Anti-Muslims acts have hit a record high in the first trimester of 2015, according to the head of the French National Observatory against Islamophobia.
Abdallah Zekri, head of the Observatory said in a statement that anti-Muslim acts rose by 500 percent, compared to the same period in 2011.
" Never since the establishment of the Observatory in 2011 have Islamophobic acts known such an implosion of actions or threats, especially on social networks," Zekri said on Thursday.
Zekri stated there were 222 anti-Muslims acts during the 1st quarter of 2015, (56 attacks and 166 threats) against a total of 37 acts in 2014 - " An increase of 500 percent," said Zekri.
Zekri added that the number of anti-Muslims acts in January 2015 reached 178.
He explained that this "burst" was mainly due to the deadly attack on the offices of the French satirical magazine Charlie Hebdo on Jan. 7, followed by a hostage situation in a kosher supermarket two days later, leaving a total 17 people dead.
"However, those horrific and terrifying crimes cannot justify under any circumstances the steep rise of hatred or revenge against Muslims in France," stressed Zekri.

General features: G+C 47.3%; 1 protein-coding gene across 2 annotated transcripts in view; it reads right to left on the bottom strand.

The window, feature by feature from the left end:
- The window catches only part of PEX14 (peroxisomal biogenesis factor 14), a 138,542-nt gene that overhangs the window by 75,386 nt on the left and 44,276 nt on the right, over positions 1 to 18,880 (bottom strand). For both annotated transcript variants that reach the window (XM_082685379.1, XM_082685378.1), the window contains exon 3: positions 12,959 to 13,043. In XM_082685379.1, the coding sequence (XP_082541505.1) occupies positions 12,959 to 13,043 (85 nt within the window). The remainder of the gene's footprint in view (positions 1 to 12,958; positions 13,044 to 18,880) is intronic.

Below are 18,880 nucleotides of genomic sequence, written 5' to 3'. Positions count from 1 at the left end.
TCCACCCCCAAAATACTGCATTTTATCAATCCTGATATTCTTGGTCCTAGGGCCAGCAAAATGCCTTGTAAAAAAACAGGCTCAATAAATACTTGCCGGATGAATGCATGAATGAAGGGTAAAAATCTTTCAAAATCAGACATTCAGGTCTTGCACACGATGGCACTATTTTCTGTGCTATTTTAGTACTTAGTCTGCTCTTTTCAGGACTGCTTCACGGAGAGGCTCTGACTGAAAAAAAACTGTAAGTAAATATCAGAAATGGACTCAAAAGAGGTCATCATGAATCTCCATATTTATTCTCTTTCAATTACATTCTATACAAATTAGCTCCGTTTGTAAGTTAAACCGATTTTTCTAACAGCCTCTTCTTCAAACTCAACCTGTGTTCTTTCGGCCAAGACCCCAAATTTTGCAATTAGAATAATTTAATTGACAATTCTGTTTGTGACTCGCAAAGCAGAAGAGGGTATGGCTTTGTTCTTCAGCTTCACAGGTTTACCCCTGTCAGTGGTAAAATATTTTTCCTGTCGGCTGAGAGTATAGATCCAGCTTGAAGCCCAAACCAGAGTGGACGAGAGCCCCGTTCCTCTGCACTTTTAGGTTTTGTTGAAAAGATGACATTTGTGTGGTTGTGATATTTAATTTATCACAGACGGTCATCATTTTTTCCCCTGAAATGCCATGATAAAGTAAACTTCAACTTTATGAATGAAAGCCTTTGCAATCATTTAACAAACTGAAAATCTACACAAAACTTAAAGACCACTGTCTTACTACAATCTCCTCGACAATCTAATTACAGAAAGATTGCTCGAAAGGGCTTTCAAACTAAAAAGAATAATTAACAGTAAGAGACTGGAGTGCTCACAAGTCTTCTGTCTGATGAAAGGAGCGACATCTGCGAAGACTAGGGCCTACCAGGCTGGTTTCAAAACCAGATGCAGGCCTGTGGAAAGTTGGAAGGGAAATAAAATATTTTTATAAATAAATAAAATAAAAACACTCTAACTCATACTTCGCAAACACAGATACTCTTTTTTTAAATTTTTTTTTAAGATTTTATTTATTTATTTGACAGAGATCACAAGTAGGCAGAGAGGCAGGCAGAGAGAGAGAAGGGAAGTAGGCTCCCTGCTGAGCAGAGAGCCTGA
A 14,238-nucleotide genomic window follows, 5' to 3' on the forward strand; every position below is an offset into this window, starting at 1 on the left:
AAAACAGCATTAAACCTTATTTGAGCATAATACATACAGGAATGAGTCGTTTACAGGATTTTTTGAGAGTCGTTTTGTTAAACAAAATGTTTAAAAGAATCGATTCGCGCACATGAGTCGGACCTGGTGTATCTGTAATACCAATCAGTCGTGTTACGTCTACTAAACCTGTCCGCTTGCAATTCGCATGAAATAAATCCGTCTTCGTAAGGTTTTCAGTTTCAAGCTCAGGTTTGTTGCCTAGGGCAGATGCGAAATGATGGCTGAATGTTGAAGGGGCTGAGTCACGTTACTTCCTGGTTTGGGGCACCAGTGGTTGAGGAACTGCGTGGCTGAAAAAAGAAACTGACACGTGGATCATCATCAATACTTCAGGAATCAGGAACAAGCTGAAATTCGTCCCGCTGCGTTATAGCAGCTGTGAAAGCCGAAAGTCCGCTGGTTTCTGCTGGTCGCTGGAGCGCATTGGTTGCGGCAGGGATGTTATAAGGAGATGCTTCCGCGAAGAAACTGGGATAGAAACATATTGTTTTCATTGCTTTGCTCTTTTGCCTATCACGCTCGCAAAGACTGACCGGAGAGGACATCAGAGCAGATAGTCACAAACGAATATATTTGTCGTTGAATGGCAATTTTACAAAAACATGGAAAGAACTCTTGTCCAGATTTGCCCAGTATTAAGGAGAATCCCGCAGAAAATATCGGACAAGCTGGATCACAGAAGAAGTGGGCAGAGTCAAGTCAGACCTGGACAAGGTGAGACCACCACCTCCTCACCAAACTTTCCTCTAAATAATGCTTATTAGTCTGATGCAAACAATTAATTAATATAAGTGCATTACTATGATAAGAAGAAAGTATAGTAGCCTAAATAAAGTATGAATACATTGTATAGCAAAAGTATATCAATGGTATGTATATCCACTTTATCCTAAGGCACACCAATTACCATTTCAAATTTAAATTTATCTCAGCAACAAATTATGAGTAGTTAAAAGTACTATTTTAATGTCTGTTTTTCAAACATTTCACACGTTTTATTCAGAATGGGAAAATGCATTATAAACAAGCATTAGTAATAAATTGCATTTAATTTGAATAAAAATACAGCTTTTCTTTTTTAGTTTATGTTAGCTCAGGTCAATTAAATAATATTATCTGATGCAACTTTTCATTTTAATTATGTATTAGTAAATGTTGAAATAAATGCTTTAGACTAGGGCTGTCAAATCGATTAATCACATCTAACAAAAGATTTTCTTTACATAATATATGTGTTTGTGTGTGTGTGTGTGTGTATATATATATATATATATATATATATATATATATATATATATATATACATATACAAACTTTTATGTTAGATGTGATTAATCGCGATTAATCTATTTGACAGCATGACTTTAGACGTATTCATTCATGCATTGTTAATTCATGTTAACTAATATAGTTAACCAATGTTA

"They (Muslims of France) are not responsible or guilty of committing these terrorist acts that devastated the country," he added.
Zekri said the assaults targeted men and women, generally in public places and transportation, and in some instances pregnant women.
He also said that in certain cases, targeting mainly places of worship , grenades and firearms had been used.
"This is simply racism and rejection of men and women who aspire to just be respected," said Zekri.
"Does the motto of the Republic 'Liberty, Equality, Fraternity' make any sense? Unfortunately, the question (must be asked)," added Zekri.
Zekri went on to accuse political leaders of remaining silent in the face of such an increase of anti-Muslim acts.
"All this happens without any reaction from politicians, who, instead of denouncing, try to find excuses," he said.
Zekri said that the political silence fed radicalization and pushed youths to leave to join extremist and terrorist groups.
"Fundamentalism feeds fundamentalism and it is not surprising that young people, who feel excluded, marginalized and accused of all evils, are radicalized and leave to be killed for free, considering that they have no future in this country," Zekri concluded.